Prior to Editors set, Slowdive also wow the Woodsies Stage on what was unbelievably their first ever appearance at Glastonbury. Having played their first UK show in over a year at Exeter’s Phoenix venue twenty-four hours earlier in what was billed as a Glastonbury warm-up, the five-piece played a career spanning set that could quite easily have acquired headline status at any other event. The opening salvo of “Slowdive” and “Catch The Breeze” coupled with a pulsating “Star Roving” kickstarted their Sunday teatime extravaganza into overdrive, Neil Halstead and Rachel Goswell exchanging lead vocals and harmonies forthwith, while the sonic cathedral of reverb and delay they’ve made their name from erupts incessantly at regular intervals. “When The Sun Hits” proves a radiant thing of beauty, “Souvlaki Space Station” an erotic potion of dub rhythms and shoegaze dynamics while set closer “Golden Hair” sets aim for the stars and eventually lands via cloud nine. They also play current single “Kisses” which suggests September’s fifth album Everything Is Alive might just be one of 2023’s finest.

Sheffield-via-Totnes based four-piece Pale Blue Eyes opened for Slowdive in Exeter, but here on the Friday they proved the perfect accompaniment to that afternoon’s 28 degrees temperatures and resultant sweltering heat. Built around the husband and wife duo of Lucy and Matthew Board (drums and guitar respectively) alongside bassist Aubrey Simpson and keyboard player John Gooding, Pale Blue Eyes make psychedelic rock that’s both infectious and danceable. So when they drop numbers like “Chelsea” or “More” off forthcoming sophomore album This House like a Duracell propelled Broadcast or Stereolab, the Greenpeace is rocking intently. An elongated version of live favourite “Dr Pong” off their debut Souvenirs closes proceedings and with it the bar is set for the rest of the day.

Pale Blue Eyes
Pale Blue Eyes

Indie pop outfit The Big Moon who are just one of those perfect bands. They’ve got the songs, the style, and that near-psychic synchronicity which only comes when a group of friends is so tightly wrapped up in each other. It was a joy to see the girls really enjoying themselves on stage at Woodsies, especially having caught them at BBC Introducing in previous years. They share their jubilance with the whole tent, kicking off with the euphoric “Wide Eyes”, sending shivers down the spine with an acapella intro to “Formidable” and closing with the huge number “Your Light”.

The wiry riffs and disconnected rhythms of post-punk has certainly shaped the sound of recent times, and 2023 is the year the new breed came of age. I’ve never quite been convinced by Dublin gang The Murder Capital. Certainly, they’ve got a couple of tunes (“More Is Less” and “Feeling Fades” are pretty cracking) and you can’t argue with their success, especially in their home country where their first record When I Have Fears narrowly missed out on topping the charts and this year’s Gigi’s Recovery hit number one in Ireland (both breaking the Top 20 here in the U.K. too). Whilst this affords them the right to be be cocky bastards, I still just don’t believe in them, and it feels like they’re just trying their hand at styles and sounds to see what sticks rather than actually giving a shit. “A Thousand Lives” sounds like a latter-day Radiohead rip-off, “Ethel’s” vocals are very reminiscent of Bowie’s “Sue (Or In A Season Of Crime” and there are many times when you feel you’ve heard the same thing before but can’t quite place where. That said, maybe I’m being too harsh as “Don’t Cling To Life” was a wicked way to close their slot and there’s no doubt we’ll be seeing a lot more of them featuring on a more prominent slot than mid-afternoon at Woodsies. Shame immediately followed, and show every sign of coming into their prime. Playing with the full force of a headliner, Charlie Steen screams “Are you motherfuckers here for a mother fucking good time?” as the tent erupts whilst bassist Josh Finerty does the most incredible sprint, forward roll and leap to his feet without ever missing a beat. Their ferocity is nothing short of incredible and their major songs “Alphabet”, “Six Pack” and “One Rizla” work perfectly in this setting. And who can forget Steen suddenly stripping down to a pair of pure gold boxers before crowd surfing, stealing an acoustic guitar from somewhere and smashing it to bits? Utterly brilliant!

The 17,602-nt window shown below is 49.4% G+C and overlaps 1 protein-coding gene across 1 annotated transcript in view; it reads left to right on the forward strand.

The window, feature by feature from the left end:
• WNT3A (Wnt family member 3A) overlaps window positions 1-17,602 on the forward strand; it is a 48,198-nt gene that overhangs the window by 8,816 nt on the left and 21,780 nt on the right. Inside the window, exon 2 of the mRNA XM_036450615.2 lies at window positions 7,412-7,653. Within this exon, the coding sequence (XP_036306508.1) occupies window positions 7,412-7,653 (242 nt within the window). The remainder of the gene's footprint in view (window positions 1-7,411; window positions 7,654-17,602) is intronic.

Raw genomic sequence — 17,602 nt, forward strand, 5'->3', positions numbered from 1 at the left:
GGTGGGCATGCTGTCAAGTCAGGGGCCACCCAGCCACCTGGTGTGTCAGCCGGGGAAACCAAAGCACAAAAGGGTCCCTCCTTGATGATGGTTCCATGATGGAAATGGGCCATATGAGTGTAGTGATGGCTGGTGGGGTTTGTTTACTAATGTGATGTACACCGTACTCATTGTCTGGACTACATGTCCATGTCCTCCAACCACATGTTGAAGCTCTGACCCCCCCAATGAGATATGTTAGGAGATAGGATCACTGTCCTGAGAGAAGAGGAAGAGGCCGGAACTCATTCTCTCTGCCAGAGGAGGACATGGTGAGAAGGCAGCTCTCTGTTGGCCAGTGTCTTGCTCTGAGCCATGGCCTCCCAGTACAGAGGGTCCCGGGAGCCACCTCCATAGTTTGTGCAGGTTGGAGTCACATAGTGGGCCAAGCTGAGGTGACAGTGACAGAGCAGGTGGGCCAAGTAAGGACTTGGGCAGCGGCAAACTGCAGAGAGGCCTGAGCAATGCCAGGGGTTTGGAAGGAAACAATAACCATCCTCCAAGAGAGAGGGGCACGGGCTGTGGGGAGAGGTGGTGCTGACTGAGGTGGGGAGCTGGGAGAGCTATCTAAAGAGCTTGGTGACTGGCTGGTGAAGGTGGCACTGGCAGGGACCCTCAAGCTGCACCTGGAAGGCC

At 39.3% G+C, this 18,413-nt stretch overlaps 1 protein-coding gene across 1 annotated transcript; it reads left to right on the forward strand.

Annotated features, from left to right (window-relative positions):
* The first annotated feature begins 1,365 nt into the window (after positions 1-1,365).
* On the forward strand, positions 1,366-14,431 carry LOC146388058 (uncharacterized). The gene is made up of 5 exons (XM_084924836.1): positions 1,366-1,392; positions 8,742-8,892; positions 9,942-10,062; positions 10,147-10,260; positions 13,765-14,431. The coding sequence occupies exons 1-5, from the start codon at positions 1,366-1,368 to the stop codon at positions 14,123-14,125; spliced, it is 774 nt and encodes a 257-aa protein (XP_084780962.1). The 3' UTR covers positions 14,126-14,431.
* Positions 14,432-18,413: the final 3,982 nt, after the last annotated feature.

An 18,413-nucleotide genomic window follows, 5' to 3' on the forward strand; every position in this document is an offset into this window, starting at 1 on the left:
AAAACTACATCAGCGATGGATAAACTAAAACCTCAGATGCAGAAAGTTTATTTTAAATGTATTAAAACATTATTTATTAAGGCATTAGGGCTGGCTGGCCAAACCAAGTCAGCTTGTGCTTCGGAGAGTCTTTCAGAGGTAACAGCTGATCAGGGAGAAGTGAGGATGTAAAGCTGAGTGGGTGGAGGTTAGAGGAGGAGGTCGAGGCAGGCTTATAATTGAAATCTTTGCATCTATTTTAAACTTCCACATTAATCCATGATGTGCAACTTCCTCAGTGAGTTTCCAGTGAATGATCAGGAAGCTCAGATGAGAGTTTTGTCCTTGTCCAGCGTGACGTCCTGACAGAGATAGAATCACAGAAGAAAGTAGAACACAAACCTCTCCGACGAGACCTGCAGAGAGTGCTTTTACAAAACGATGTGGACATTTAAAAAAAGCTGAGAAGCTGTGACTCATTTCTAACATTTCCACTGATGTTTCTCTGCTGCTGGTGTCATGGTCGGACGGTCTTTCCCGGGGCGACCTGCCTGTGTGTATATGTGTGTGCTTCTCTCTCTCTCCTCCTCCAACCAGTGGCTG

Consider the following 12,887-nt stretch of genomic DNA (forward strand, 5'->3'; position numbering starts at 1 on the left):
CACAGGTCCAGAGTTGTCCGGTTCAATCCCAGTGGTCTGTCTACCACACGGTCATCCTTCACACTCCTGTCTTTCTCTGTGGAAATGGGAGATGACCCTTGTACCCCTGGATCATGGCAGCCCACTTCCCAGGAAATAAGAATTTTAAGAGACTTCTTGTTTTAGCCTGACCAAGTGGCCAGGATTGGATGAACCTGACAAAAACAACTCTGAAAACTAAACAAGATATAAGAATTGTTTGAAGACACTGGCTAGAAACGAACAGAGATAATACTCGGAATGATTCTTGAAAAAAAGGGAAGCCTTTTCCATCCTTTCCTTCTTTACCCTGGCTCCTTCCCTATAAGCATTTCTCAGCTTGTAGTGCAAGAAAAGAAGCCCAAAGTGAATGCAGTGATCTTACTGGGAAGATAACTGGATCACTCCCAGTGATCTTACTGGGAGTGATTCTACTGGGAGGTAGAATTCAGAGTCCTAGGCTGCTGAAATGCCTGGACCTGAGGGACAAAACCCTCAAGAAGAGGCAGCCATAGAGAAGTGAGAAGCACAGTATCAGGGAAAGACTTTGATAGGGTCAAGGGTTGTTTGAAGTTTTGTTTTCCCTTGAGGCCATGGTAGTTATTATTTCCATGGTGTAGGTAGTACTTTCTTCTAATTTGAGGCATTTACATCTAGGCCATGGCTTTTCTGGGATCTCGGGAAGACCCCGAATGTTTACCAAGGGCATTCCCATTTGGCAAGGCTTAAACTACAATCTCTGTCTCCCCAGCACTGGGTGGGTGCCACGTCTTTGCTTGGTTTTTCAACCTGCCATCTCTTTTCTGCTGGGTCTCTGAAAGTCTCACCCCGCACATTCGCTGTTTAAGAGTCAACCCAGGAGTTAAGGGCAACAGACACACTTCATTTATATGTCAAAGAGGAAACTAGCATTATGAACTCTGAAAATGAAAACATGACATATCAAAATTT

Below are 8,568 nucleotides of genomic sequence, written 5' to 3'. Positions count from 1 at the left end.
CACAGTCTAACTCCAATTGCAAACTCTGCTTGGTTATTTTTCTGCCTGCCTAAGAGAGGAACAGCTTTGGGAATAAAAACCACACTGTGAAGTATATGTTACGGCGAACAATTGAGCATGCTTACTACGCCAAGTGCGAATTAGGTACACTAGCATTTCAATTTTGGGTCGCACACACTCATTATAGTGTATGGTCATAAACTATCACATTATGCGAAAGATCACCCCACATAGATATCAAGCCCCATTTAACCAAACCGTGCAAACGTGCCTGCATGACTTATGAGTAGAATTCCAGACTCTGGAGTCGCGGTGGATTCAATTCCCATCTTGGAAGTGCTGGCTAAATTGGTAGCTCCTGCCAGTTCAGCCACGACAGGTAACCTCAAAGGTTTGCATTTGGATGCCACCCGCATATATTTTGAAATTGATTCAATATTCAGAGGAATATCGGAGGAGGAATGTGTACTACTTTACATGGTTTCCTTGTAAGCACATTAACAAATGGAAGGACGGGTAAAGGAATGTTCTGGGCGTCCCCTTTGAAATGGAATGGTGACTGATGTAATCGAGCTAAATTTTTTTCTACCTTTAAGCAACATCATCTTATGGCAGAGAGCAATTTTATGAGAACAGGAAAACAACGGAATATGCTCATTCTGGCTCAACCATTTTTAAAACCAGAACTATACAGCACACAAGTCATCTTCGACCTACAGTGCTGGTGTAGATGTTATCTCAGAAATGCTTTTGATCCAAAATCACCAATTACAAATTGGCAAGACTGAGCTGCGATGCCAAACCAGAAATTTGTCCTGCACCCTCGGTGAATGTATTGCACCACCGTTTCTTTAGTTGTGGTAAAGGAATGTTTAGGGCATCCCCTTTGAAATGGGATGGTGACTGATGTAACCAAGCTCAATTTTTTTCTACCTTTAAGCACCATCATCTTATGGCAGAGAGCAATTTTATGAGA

Even more riotous activities could be found on Sunday at Park Stage courtesy of Swedish hooligans Viagra Boys who went hard and heavy right from the start, knocking heads off with “Ain’t No Thief” and “Slow Learner” before slowing it down with slacker anthem “Punk Rock Loser.” “We’re Scandinavia’s worst band” antihero Sebastian Murphy gleefully exclaims, as he told his torrid tales about dropouts, druggies and degenerates as giant yellow inflatable mashed smiley face balls and punched into the air by their rapid fans. Special mention goes to Kieran Burns (check out @kierenburns) whose insane crowd-surfing skills saw him standing head and shoulders above everyone else gaining a nod of approval from Murphy as seen on the BBC! It’s a shame to have missed Slowdive who were stunning fans elsewhere but seeing the whole hill clapping in unison to “Ain’t Nice” and the immense mosh pit triggered by “Sports” was certainly worth it.

The best festivals are the perfect place to discover new and exciting music from breakthrough bands or cutting-edge artists, and Worthy Farm was packed full of prodigious young talent. And as we expected, Adwaith were nothing short of astonishing and the perfect way to start the weekend having been promoted to a Friday morning slot on the Park Stage having appeared at BBC Introducing last year. The dulcet tones of the very aptly named Hollie Singer wonderfully wrapped her native Welsh around folk-tinged, psyche-inspired indie rock is a testament to the international language of music, captivating an ever-growing crowd. Only two albums deep, their enormous potential is only just beginning to be realised, and we might have a Carmarthen-born Warpaint on our hands. It’s a shame we didn’t catch their second set the following day at Croissant Neuf but make sure you seize every opportunity to see them for yourself – you will not be disappointed!